This gets at a larger question, which is surprisingly absent in the literature on evictions. Why are some occupations targeted for eviction, whereas others are ultimately tolerated? If it’s not straightforwardly about property value or visibility – and as I demonstrate in the book, neither is it about maintaining racial order, subduing restless surplus populations, or party politics – how to account for this outcome?
This is where Gramsci’s relational theory of the state comes in handy. The problem with the “variable”-oriented perspective – as if it’s simply about value, visibility, race, and so forth – is that it conceives of the state as a singular actor with a coherent set of interests and desires. It imagines a state acting upon land occupations, projecting its designs over a landscape of populations.
But these populations actively resist naturalisation. As I argue in the book, all land occupations are articulated as projects, which shapes the organisational form they assume. We cannot simply reduce residents’ self-organisation to a quantitative question, i.e. more or less organisation; there are also qualitative differences in organising strategy.
In one occupation discussed in the book, the project of taking land was articulated as the distribution of plots to residents in need. It was organised by a group that claimed to be acting in partnership with the government – even though it was ultimately a political party front group. But what’s crucial is how this group articulated the project: most participants assumed that the occupation was legal. Rather than working collectively then, they formed what Jean-Paul Sartre called a “series.” In Critique of Dialectical Reason, he famously describes people waiting in line for a bus. They wait simultaneously, but not collectively; each remains a serialised individual.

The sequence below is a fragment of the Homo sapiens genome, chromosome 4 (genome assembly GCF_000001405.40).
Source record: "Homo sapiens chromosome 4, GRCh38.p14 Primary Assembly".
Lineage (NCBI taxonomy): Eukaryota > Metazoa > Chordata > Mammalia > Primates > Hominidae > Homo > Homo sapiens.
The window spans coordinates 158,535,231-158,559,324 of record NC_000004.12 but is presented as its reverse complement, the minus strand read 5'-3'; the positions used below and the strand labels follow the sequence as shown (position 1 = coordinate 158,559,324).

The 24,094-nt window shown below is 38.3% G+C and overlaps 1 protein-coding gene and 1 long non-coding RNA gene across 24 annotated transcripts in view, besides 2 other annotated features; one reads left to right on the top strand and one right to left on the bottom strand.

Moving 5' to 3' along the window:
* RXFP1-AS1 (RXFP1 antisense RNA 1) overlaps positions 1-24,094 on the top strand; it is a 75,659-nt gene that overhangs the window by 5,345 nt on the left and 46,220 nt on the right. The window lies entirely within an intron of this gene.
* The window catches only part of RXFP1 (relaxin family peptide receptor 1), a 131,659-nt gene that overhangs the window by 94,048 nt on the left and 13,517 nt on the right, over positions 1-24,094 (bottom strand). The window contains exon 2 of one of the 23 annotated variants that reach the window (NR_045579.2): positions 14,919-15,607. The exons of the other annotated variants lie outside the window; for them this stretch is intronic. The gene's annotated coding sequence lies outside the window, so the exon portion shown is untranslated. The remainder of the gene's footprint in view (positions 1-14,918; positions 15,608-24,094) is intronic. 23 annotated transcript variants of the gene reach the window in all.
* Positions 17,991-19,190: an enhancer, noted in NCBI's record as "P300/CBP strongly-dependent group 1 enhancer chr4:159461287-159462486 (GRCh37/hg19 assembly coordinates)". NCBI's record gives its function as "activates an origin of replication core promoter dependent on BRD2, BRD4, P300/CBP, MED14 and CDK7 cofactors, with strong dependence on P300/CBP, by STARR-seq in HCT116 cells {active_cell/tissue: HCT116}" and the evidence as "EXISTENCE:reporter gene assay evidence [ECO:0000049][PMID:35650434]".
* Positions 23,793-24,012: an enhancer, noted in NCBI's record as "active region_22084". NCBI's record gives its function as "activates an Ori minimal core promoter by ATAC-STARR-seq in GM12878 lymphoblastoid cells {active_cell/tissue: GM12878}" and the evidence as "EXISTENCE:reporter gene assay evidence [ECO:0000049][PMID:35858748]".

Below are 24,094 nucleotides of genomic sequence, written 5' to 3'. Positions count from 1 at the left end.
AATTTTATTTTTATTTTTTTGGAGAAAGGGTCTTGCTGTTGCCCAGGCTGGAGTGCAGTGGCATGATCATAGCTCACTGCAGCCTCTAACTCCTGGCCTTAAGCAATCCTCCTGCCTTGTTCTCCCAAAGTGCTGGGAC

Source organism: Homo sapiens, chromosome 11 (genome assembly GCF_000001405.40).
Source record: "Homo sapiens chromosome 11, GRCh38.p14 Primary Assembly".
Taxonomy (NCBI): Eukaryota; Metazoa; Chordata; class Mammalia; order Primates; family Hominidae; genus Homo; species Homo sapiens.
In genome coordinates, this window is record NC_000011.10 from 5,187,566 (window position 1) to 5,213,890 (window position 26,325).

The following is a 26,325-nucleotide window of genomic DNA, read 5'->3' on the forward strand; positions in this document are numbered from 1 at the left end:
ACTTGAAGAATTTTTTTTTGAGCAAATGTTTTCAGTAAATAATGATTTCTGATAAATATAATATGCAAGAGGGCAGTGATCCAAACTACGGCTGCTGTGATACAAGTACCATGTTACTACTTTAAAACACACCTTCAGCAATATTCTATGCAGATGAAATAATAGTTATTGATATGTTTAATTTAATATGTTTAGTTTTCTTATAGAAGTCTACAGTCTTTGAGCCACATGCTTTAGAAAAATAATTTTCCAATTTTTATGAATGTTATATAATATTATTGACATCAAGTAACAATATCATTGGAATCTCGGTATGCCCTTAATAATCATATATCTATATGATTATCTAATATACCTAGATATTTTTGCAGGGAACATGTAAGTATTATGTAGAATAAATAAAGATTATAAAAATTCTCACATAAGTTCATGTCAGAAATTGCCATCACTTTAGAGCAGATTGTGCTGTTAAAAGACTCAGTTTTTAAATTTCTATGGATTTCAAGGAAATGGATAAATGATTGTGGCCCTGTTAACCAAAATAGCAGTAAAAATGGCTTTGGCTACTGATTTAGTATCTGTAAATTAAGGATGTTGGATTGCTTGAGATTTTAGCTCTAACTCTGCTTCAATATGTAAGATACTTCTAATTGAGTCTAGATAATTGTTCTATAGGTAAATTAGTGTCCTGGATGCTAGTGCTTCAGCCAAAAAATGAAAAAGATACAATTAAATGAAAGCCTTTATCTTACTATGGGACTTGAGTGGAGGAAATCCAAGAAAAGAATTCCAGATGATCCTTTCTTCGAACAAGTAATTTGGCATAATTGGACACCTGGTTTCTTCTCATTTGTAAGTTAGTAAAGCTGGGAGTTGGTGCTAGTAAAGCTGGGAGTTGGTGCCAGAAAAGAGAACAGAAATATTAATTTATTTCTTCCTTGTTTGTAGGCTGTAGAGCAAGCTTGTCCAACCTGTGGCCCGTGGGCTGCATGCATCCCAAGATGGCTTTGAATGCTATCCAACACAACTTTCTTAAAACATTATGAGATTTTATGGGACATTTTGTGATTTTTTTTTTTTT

Similarly, in the first occupation, this object – housing – was experienced much as Sartre’s bus. For their entire adult lives, many of the participants were waiting with countless others for housing; but the “with” here must be qualified. They were not doing so collectively or collaboratively, but simply simultaneously. And they were alienated by the process, bitter that they had to wait decades for housing and were not provided with decent alternative options in the meantime. During this waiting period, they were largely living in backyard shacks in various homeowners’ backyards. Their spatial fragmentation perfectly encapsulates the idea of seriality. When an organisation appeared on the scene and promised to deliver “houses” to each of them, they did not have to adapt their passive seriality to a new situation; once again, they understood themselves to waiting for an external organisation to distribute plots of land as if they were seats on a bus.
In the second occupation discussed in the book, participants articulated their project of occupation themselves, forming what Sartre called a “fused group.” Here too, a mass of people relates to an object, but in this case, they do so collectively, together. In this case, most participants did not come from backyards, but from informal settlements elsewhere in Cape Town. Many of them had experienced conflict with the state – the Anti-Land Invasion Unit, police, and so forth – and viewed it not as a partner in delivery, but as an obstacle to realising homeownership. As such, they related to this object collectively and cooperatively, protecting one another from arrest, building shacks together, and actively trying to expand the settlement. They formed something closer to the model of a social movement, albeit with one major difference: they did not make any demands on the state and actively sought to be left alone.